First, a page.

Personally, my best days were when I would be tasked with managing a project (or part of it) and could at the end of the day ask a TON of questions about how to do it, what happened, what went wrong, what could be done better, and what could be done better than anyone else. I used to carpool home with a very seasoned PM, and we would be in the car together for 1-2 hours each day, and that poor guy got squeezed dry like a sponge by me for knowledge and information. He and I still laugh about it today, but that was the best learning I ever did. I have made a point over my career to ask questions all the time, to everyone I can. You’ll learn to ask them professionally as you hone this practice. Be open to learning for your entire career, the speed of change in all markets today demand constant and never ending learning.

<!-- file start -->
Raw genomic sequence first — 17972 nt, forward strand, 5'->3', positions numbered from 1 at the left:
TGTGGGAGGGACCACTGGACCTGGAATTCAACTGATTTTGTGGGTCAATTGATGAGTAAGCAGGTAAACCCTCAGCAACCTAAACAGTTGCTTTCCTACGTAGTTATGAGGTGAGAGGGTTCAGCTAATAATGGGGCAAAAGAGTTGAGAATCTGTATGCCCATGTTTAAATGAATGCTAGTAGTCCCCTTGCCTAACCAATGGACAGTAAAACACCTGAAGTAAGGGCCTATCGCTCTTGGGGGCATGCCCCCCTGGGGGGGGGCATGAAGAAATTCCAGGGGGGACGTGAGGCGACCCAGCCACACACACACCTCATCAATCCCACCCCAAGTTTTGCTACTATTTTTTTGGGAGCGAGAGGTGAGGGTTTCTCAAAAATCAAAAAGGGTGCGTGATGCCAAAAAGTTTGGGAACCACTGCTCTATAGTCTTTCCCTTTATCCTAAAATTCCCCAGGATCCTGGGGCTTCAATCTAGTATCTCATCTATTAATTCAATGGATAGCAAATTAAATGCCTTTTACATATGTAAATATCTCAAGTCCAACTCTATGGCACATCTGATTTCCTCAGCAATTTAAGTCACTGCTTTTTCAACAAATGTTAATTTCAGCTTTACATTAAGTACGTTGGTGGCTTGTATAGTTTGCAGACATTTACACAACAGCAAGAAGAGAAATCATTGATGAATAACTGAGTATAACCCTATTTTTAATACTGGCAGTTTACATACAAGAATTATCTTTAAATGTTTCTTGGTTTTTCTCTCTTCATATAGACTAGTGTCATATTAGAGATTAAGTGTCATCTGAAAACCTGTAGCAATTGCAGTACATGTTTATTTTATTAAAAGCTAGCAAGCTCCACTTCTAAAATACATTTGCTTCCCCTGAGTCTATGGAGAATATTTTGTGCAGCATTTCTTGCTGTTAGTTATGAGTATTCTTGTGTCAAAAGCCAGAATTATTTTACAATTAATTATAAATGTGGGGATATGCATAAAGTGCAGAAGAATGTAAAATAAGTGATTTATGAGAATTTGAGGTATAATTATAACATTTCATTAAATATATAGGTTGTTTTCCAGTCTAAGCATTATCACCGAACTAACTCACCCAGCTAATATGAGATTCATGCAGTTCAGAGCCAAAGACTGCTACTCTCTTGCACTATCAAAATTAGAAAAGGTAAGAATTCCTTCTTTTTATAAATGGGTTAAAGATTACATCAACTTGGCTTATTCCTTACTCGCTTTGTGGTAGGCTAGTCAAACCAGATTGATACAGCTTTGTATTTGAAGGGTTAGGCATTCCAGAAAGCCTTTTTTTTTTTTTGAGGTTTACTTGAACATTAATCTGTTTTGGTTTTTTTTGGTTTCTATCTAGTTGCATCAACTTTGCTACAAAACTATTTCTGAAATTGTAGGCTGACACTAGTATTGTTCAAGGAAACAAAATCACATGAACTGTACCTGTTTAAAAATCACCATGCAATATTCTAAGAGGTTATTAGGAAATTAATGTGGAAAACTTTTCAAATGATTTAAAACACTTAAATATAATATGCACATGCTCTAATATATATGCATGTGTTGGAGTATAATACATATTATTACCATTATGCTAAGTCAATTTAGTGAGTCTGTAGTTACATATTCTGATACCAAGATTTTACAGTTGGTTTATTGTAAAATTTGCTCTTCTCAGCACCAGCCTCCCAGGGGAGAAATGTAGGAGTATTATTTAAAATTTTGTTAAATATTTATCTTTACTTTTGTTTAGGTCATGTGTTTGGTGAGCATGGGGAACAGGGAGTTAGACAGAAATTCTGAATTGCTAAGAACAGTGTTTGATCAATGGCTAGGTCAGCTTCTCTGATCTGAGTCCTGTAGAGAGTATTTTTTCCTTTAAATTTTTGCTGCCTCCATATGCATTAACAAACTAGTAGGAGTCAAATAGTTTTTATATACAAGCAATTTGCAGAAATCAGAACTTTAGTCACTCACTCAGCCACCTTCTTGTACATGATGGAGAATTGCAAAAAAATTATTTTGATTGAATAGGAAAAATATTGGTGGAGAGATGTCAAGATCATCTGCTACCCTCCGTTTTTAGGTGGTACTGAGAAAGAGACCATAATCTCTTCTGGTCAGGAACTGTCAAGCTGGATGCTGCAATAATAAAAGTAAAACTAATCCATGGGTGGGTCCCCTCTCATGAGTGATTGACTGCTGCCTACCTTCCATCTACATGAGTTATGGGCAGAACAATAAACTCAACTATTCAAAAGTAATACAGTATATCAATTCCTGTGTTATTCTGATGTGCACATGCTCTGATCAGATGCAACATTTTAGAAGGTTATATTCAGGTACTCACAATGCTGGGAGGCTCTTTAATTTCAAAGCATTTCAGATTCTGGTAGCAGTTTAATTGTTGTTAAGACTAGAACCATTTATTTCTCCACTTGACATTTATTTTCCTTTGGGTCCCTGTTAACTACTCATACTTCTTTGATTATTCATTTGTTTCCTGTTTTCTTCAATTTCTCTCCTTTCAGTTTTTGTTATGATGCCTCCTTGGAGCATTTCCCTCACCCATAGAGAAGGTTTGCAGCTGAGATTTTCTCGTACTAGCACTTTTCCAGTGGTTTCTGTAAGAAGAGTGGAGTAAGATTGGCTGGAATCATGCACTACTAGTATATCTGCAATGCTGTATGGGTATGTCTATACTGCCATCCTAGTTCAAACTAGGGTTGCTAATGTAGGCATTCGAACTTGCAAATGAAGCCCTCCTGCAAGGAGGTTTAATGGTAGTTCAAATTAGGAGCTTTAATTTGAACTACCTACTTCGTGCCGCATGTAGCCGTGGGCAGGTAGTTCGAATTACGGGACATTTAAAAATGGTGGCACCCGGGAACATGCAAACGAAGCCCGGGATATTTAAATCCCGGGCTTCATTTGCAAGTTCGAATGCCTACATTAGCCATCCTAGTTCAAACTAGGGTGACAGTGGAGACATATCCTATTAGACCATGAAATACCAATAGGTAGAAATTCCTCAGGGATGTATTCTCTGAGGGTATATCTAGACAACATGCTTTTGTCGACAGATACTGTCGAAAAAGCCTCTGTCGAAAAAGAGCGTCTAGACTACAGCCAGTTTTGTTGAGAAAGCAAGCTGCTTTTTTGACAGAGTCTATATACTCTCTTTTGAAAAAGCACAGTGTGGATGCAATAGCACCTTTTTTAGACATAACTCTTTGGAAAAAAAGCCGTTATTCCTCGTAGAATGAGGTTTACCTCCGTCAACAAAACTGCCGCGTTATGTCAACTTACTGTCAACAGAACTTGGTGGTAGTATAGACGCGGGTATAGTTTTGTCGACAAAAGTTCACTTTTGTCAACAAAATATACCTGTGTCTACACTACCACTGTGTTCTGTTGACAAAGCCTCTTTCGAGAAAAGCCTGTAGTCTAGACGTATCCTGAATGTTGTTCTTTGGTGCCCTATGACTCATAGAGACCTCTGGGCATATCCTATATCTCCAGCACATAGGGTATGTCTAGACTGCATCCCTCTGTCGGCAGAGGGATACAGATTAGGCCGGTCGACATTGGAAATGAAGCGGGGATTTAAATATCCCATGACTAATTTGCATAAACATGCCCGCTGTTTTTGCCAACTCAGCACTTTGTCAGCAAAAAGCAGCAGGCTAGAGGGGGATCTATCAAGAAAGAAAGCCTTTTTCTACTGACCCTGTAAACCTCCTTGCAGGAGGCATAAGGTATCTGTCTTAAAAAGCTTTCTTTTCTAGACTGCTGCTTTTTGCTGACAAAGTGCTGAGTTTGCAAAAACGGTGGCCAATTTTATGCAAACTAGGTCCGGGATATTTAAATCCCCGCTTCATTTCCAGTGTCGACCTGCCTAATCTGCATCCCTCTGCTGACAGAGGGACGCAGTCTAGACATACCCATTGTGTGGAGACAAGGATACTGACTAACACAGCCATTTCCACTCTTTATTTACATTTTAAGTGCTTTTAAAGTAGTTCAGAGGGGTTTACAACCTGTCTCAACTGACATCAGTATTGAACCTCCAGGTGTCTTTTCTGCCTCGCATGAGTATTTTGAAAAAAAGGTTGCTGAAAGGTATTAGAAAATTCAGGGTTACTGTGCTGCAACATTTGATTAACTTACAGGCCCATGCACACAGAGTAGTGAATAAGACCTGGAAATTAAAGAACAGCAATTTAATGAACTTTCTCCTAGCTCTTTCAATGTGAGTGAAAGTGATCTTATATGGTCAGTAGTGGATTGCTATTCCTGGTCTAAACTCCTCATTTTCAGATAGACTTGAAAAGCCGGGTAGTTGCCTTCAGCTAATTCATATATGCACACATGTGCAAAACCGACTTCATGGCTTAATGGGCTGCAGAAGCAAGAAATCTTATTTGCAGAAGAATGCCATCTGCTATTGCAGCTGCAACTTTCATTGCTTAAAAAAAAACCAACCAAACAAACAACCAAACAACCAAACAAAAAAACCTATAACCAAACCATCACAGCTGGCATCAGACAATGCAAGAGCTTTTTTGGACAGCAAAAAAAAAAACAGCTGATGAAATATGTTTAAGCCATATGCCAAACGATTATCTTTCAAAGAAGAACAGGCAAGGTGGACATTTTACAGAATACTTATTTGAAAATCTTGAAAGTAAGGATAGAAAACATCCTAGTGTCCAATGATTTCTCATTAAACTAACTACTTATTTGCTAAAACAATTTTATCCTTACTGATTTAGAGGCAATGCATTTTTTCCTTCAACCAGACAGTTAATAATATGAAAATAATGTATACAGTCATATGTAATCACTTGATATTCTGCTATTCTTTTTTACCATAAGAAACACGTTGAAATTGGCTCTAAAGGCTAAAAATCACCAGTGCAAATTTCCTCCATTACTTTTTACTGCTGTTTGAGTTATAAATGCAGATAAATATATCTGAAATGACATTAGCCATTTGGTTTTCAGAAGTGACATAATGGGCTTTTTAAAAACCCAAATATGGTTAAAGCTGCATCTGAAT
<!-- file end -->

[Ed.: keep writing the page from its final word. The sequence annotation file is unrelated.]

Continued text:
Give yourself plenty of time to build your career
One caveat, building your career will take some time. Development as I said before is a complicated and a risky business; there are many facets to what we do daily, and you want to give yourself the time to learn it thoroughly. Mistakes here can be truly costly. Think of Malcom Gladwell’s 10,000 hour principle, that it takes this amount of time to become “expert” at something.
Be ambitious, be strategic, move first, move fast, persist.
Yes, love the hustle.